Suffering and the vocation of medicine
by Ken Myers
“It is the burden of those who care for the suffering to know how to teach the suffering that they are not thereby excluded from the human community. In this sense medicine’s primary role is to bind the suffering and the nonsuffering into the same community. Unfortunately, medicine is used too often to guard us from those who suffer. . . .
“[T]he physician, and others concerned with our illness, are called to be present during times of great pain and tragedy. Indeed physicians, because of their moral commitments, have the privilege and the burden to be with us when we are most vulnerable. The physician learns our deepest fears and our profoundest hopes. As patients, that is also why so often we fear the physician, because she/he may know us better than we know ourselves.
“[M]edicine is first of all pledged to be nothing more than a human presence in the face of suffering. . . .
“To learn how to be present in that way we need examples — that is, a people who have so learned to embody such a presence in their lives that it has become the marrow of their habits. The church at least claims to be such a community, as it is a group of people called out by a God who, we believe, is always present to us, both in our sin and our faithfulness. Because of God’s faithfulness we are supposed to be a people who have learned how to be faithful to one another by our willingness to be present, with all our vulnerabilities, to one another. For what does our God require of us other than our unfailing presence in the midst of the world's sin and pain? . . .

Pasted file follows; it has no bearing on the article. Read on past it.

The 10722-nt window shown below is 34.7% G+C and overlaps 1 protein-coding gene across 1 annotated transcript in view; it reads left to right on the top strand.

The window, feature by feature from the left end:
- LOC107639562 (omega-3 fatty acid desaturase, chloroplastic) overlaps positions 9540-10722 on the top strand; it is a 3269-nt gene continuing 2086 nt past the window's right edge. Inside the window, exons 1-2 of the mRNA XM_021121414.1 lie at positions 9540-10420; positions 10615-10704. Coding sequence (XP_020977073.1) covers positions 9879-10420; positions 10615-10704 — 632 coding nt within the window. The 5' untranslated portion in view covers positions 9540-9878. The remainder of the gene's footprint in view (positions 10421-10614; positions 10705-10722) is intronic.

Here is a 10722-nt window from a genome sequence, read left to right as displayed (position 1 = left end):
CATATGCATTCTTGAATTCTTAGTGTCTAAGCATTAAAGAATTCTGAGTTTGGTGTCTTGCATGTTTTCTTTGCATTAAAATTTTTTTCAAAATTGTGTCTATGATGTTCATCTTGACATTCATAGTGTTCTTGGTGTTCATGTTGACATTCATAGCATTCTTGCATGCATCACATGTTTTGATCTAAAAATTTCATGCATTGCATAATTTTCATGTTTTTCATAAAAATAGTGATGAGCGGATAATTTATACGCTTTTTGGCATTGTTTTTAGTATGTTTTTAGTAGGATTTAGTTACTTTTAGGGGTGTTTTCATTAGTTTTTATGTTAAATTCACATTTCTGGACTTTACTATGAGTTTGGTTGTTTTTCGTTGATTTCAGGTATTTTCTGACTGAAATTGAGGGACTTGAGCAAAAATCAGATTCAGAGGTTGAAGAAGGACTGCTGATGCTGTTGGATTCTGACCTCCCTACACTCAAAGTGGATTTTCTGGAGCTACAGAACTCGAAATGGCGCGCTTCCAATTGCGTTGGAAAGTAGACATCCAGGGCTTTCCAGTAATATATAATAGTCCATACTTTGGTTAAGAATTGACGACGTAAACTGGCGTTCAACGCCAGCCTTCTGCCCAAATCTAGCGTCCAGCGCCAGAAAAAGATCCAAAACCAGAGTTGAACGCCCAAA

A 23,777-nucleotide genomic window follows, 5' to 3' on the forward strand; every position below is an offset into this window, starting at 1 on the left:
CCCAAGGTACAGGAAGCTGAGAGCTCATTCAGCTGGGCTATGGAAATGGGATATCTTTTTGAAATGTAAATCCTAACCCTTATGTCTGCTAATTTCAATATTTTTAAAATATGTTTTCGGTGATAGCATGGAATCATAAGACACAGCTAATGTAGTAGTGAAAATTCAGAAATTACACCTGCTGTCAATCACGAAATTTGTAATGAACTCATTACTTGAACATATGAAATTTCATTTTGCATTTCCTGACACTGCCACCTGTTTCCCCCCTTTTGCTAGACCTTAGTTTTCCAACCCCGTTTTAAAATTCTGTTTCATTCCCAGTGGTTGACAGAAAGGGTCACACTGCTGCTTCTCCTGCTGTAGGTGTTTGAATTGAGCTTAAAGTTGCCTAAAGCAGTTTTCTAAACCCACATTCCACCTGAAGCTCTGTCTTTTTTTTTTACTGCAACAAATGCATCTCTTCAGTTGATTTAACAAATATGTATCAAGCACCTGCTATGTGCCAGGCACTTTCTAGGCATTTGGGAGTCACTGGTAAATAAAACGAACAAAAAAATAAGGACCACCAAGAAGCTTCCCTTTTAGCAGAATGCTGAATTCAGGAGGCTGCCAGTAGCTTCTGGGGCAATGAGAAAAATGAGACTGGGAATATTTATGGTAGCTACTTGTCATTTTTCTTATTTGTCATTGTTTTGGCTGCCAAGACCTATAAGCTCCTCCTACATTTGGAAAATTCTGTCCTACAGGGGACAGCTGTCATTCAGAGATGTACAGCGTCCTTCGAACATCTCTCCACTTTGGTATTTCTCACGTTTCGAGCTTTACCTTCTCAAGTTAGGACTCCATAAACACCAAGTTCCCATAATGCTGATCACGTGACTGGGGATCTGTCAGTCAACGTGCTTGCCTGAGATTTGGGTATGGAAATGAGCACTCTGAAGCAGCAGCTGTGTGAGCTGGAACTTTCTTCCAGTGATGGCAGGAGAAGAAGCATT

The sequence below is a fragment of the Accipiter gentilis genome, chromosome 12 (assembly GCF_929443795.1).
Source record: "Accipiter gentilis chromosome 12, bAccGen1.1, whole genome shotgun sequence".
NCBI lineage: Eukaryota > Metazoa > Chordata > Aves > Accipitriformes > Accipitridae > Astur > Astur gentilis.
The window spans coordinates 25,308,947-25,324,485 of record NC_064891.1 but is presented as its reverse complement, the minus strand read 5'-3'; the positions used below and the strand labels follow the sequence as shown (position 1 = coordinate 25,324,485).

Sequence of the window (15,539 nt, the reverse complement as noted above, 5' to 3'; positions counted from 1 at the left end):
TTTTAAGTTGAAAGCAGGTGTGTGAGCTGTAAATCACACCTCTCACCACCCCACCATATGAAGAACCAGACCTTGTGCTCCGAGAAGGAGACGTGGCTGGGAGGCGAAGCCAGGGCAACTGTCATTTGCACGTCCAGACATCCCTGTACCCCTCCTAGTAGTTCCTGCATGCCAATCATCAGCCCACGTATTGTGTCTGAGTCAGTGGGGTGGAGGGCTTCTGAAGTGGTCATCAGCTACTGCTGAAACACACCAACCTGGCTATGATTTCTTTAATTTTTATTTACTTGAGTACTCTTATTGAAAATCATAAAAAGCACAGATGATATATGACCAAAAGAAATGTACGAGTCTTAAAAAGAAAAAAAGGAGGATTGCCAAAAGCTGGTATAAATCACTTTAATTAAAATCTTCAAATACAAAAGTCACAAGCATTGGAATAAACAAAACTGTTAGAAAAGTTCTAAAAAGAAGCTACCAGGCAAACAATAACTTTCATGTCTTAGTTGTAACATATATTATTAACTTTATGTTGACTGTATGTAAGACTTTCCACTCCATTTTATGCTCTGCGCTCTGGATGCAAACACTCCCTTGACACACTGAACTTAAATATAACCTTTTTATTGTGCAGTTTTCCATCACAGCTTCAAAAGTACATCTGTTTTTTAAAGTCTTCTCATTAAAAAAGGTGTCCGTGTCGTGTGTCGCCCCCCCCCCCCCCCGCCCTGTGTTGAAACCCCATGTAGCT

“Thus medicine needs the church not to supply a foundation for its moral commitments, but rather as a resource of the habits and practices necessary to sustain the care of those in pain over the long haul. For it is no easy matter to be with the ill, especially when we cannot do much for them other than simply be present. Our very helplessness too often turns to hate, both toward the one in pain and ourselves, as we despise them for reminding us of our helplessness. Only when we remember that our presence is our doing, when sitting on the ground seven days saying nothing is what we can do, can we be saved from our fevered and hopeless attempt to control others' and our own existence. Of course to believe that such presence is what we can and should do entails a belief in a presence in and beyond this world. And it is certainly true many today no longer believe in or experience such a presence. If that is the case, then I do wonder if medicine as an activity of presence is possible in a world without God.”
— from Stanley Hauerwas, “Reflections on Suffering, Death, and Medicine,” in Suffering Presence: Theological Reflections on Medicine, the Mentally Handicapped, and the Church (University of Notre Dame Press, 1986)